Currently, I see a big burn out “mass exodus” on the horizon, bloggers posting less or giving up altogether, if we don’t get clever and new find ways to support what we do (monetarily) without audience push back. The “everything is free on the internet” mentality has to go because only then can the quality of content drastically improve, which drives competition, change, innovation and new ideas.

For 2015, let’s all join forces and support this trend of earning money as a blogger but beyond that, let’s spread a new way of looking at blogs – as the new media they really are – and as a righteous path for career seekers to explore and to not be shamed if they earn revenue in ethical ways while blogging.

So there, I’ve put it out there. Discuss if you’d like. I’d love to here your thoughts, of course. #20blogtrends

(image: hanke arkenbout)


  • Reply Sarah Rooftops December 23, 2014 at 8:29 pm

    Totally agree.

    I don’t know about elsewhere but in the UK, with the tightening up of the advertising rules which govern blogs and with Google’s take on paying for posts, I have seen a huge move amongst brands and PR companies away from paid content and towards sending out lots more freebies. It’s getting harder to make money from blogging and, as someone who is just moving back into the potentially-making-money-from-blogging arena, that’s frustrating; I want to boost my income while I’m on maternity leave but, also, I want to be making enough from blogging that I don’t have to go back to full-time office work the moment my maternity pay dries up. That’s the selfish take on it; the less selfish one is that, if I can’t make money from blogging, I can’t devote as much time to it as I would like and the quality of my output is inevitably going to slip.

    I’m also aware that every time an unpaid blogger happens to mention a brand or a product, they’re giving them free advertising; if a brand can afford to pay for that support, I don’t see any ethical problem with them doing so or with the blogger accepting – why should the independent writer be expected to advertise the profit-making company out of nothing but enthusiasm? It makes no sense to me. As long as the blogger opts to work with brands they genuinely like and as long as their blog continues to feature whatever sort of personality drew their readers to them in the first place, I really don’t see the problem.

  • Reply Kathleen Bandaruk December 23, 2014 at 8:31 pm

    Hi, Thanks for sharing this. I really enjoy your posts!
    I definitely feel the same way; we put our heart and soul out there sometimes and it would be nice to actually get paid for it! I have yet to even broach the subject, but need to figure out the right avenues to generate an income from my blog.

    Merry Christmas!

  • Reply Nadia van der Mescht December 23, 2014 at 9:26 pm

    Wise & insightful words. Thank you.

  • Reply Ariana {And Here We Are...} December 23, 2014 at 9:31 pm

    OH, my goodness– YES! It took me a long time to feel OK about making money through my blog, but all of your points are completely valid. We have really “leveled up” and worked hard. We produce great, valuable content. And it’s not a hobby. I get so many requests and “invitations” to do stuff for free, and that is just CRAZY– it would not happen in any other professional field!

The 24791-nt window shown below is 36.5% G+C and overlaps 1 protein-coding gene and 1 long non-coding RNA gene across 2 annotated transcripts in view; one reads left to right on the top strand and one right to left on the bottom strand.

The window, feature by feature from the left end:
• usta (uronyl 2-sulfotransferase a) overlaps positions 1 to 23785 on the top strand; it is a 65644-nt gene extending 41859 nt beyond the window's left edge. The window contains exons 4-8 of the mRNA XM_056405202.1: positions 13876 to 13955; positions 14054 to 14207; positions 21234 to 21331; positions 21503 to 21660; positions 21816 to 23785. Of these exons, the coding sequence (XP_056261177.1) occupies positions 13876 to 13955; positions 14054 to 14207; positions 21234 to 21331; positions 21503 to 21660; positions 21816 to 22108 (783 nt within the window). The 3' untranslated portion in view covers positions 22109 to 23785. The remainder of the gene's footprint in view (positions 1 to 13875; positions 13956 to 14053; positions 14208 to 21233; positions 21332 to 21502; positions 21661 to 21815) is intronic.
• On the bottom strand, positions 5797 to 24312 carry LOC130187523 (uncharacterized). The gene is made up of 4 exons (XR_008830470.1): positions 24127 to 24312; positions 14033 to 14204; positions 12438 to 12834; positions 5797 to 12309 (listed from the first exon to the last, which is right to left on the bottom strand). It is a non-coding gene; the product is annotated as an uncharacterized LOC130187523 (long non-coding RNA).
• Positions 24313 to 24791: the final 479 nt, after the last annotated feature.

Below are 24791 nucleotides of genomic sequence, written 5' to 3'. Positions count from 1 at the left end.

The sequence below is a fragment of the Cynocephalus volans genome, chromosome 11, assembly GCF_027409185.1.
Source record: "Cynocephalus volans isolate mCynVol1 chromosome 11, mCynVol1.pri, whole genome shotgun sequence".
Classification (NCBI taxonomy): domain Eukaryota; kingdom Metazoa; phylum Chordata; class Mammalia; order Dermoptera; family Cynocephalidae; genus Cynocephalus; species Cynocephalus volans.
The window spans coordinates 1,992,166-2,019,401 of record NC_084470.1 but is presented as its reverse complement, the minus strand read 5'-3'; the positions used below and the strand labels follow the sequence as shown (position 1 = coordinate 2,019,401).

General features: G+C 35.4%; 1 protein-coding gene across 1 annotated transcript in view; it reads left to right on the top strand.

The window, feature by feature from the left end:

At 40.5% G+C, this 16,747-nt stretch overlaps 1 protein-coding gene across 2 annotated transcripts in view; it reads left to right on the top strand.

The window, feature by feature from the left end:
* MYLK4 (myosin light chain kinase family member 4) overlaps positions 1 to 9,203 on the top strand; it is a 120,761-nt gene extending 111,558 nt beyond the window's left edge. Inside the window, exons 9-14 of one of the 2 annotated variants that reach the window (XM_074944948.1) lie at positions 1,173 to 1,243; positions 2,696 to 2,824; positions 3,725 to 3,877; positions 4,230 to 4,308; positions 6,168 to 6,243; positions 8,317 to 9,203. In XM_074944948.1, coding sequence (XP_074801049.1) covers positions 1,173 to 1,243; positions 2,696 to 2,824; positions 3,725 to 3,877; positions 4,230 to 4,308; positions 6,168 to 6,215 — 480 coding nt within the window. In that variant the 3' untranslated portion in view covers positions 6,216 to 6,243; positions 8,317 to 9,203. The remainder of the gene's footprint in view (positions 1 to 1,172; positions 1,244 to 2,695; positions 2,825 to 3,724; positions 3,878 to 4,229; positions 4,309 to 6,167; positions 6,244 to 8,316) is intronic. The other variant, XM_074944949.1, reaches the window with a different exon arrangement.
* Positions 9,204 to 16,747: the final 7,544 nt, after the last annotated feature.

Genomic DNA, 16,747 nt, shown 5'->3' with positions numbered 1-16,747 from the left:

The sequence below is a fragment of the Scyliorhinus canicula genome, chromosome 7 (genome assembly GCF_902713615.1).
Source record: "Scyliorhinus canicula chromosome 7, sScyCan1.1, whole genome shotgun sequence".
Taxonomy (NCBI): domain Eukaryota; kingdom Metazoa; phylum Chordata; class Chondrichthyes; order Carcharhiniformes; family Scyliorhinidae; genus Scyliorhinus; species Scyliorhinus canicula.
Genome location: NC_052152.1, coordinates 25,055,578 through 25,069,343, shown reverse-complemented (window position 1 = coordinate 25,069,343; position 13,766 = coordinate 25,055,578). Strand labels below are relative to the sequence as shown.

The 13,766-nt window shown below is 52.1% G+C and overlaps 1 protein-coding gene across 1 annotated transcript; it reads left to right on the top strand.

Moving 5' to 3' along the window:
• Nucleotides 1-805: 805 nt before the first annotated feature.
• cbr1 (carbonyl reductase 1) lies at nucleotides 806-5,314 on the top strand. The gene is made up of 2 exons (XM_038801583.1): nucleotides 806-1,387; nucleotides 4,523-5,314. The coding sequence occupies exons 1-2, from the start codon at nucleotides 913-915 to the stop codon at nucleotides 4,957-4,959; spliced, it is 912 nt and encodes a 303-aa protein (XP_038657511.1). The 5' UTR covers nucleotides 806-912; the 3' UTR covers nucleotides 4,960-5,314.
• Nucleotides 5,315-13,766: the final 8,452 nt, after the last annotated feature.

I do hope this becomes a big trend in 2015. This year has already been a giant business leap for my own blog, and it’s super exciting.

    Well said, Holly!

  • Reply Kimberly Duran December 23, 2014 at 9:34 pm

    This couldn’t have come at a more appropriate time, Holly! And thank god you are opening up this “touchy” subject because it all really needs to be said.

    I have just finished up my last day at “work” to go fully freelance in the new year. I’m excited about the prospect of having more time to pour into my blog and to earn a living doing something I love. In tandem with this, I’m in the midst of a complete redesign of my blog. I’ve been blogging now for 4 1/2 years and the hours and hours I have poured into it would be staggering if I were to add it all up. I love it – but I can’t continue doing what I do because my love for it doesn’t pay my bills.

    The sad thing is, I know I’ll lose some readers simply for moving to freelancing and changing my site design which will be a platform, not only for the blog itself but for me and my work (content marketing/writing/e-design) – readers make you feel bad for wanting to grow and develop as a blogger. But I have always remained true to my own ‘brand’, have always only worked with companies I truly liked and would recommend to my readers. I don’t feel like a sell out at all, in fact, I’m quite proud of myself for making this move. But the fact that I’m scared about the reader reaction is worrying… so thank you, thank you, thank you. I hope we can all keep this in mind and support each other rather than judging one another. I just couldn’t agree more.

    Happy Christmas ;) xxx

  • Reply Jennifer Rizzo December 23, 2014 at 11:20 pm

    I agree, I’ve seen it change so much over the last 8 years too. I would love to see a way to monetize so that it benefits everyone . It will be interesting to see where it goes over the next few years.

  • Reply Carie December 24, 2014 at 12:17 am

    I think the idea that there will be a mass exodus from blogging if we can’t find a way to bring an income from it is intriguing. I think there are perhaps two levels of bloggers, the ones from whom it is simply a nice hobby and the people who really have levelled up to produce magazine quality output and I suspect the big divide between the people looking to launch themselves and those content to stay put wil fall along those lines too. It’s certa going to make an interesting 2015!!